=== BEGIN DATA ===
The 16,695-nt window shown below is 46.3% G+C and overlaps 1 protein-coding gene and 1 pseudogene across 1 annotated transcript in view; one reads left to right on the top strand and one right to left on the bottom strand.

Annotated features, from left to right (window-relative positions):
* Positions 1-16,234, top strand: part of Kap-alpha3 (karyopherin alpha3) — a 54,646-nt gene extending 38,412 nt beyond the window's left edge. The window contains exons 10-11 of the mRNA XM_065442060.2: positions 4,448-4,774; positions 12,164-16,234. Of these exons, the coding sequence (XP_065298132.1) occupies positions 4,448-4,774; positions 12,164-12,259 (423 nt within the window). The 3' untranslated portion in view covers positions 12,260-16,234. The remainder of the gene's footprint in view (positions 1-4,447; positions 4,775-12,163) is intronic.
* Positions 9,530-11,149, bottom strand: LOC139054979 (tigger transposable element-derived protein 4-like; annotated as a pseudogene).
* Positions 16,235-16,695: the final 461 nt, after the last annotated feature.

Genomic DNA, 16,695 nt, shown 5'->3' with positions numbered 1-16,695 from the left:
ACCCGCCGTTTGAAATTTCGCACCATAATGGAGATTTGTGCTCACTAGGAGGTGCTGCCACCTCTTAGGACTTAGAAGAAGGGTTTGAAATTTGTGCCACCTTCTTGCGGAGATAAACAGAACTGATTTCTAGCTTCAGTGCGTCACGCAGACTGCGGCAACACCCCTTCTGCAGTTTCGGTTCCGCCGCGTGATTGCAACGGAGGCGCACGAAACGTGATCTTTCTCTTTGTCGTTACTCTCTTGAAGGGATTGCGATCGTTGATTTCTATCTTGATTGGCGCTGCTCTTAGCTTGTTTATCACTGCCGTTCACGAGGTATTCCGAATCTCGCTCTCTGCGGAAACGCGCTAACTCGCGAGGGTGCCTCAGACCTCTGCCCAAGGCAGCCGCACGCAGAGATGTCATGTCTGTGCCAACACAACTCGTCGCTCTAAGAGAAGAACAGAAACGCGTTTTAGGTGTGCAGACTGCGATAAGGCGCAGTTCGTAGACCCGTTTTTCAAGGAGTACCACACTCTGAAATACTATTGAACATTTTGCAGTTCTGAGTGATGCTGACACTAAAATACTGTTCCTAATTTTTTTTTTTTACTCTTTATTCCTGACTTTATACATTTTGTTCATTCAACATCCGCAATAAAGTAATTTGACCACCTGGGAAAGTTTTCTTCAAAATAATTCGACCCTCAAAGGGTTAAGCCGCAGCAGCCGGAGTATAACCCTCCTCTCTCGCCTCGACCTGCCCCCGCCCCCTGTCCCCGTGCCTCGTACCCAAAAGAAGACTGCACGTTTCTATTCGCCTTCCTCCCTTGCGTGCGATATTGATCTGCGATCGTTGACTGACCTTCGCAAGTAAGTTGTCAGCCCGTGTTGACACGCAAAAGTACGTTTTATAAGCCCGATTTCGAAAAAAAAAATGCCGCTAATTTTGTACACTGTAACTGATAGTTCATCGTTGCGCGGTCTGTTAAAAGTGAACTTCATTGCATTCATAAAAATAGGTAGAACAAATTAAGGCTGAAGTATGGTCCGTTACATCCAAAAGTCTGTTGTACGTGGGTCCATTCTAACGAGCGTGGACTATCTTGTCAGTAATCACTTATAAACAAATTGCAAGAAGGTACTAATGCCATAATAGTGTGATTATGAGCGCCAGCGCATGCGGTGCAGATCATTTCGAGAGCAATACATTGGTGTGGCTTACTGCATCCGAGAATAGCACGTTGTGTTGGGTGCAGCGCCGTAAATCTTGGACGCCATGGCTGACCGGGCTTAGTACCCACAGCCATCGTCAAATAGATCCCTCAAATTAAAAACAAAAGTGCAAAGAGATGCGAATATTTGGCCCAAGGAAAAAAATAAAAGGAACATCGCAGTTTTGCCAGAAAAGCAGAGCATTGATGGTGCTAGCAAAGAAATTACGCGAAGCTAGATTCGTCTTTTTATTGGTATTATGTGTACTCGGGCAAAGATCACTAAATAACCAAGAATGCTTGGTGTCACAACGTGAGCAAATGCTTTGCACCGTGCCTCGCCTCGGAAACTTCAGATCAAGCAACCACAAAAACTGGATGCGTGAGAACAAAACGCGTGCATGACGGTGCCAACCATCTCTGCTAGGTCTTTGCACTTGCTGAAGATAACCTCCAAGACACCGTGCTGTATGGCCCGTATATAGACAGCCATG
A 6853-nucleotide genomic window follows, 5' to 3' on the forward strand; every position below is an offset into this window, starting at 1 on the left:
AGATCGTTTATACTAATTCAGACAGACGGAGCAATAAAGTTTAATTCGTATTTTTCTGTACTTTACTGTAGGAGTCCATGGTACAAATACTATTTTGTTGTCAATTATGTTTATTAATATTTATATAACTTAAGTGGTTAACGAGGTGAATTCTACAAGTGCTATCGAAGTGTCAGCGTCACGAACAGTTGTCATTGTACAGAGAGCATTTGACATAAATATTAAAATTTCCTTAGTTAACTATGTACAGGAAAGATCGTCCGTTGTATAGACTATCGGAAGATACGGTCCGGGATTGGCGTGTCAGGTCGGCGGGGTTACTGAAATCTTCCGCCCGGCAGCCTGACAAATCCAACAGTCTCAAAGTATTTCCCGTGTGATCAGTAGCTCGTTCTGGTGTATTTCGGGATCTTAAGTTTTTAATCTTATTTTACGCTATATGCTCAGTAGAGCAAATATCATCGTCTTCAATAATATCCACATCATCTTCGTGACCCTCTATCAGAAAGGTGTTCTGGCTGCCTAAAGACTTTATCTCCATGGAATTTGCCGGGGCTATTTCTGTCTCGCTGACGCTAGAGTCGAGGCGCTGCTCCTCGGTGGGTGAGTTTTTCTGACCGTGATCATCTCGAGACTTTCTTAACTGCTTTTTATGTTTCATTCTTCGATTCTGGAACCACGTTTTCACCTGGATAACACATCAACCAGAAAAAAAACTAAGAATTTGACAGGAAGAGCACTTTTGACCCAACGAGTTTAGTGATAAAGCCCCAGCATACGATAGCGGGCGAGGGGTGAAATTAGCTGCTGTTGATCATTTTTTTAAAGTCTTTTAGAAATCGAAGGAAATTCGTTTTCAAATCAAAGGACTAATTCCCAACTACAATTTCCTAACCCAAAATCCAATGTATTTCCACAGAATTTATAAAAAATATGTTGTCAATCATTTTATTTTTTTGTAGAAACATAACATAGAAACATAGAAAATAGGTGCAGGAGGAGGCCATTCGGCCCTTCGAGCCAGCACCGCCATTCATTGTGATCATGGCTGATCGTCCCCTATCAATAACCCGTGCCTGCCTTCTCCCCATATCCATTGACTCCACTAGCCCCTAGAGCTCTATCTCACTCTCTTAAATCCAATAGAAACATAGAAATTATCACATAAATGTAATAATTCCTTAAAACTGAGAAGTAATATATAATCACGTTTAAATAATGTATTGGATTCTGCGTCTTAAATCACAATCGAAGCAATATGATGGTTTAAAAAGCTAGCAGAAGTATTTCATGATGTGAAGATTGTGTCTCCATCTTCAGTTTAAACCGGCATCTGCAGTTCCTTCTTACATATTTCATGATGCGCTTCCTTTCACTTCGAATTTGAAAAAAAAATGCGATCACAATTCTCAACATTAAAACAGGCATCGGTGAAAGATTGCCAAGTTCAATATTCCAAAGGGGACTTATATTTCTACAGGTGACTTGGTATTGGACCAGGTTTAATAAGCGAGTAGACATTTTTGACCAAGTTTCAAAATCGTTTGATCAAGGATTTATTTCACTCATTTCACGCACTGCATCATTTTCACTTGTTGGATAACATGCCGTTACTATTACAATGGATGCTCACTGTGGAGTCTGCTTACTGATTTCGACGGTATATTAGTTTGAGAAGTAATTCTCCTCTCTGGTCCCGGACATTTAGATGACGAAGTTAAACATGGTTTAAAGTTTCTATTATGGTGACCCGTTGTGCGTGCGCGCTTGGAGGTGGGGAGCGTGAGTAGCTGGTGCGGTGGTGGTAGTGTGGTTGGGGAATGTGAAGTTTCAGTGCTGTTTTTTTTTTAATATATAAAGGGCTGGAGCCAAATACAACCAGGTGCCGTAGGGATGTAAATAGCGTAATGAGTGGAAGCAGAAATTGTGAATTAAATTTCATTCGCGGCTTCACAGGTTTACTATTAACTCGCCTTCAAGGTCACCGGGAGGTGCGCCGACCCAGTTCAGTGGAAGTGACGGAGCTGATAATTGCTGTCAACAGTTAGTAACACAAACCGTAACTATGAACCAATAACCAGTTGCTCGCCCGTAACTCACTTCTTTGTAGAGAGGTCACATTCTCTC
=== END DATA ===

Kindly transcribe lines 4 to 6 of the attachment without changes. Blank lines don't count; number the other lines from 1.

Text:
* Positions 9,530-11,149, bottom strand: LOC139054979 (tigger transposable element-derived protein 4-like; annotated as a pseudogene).
* Positions 16,235-16,695: the final 461 nt, after the last annotated feature.

Genomic DNA, 16,695 nt, shown 5'->3' with positions numbered 1-16,695 from the left: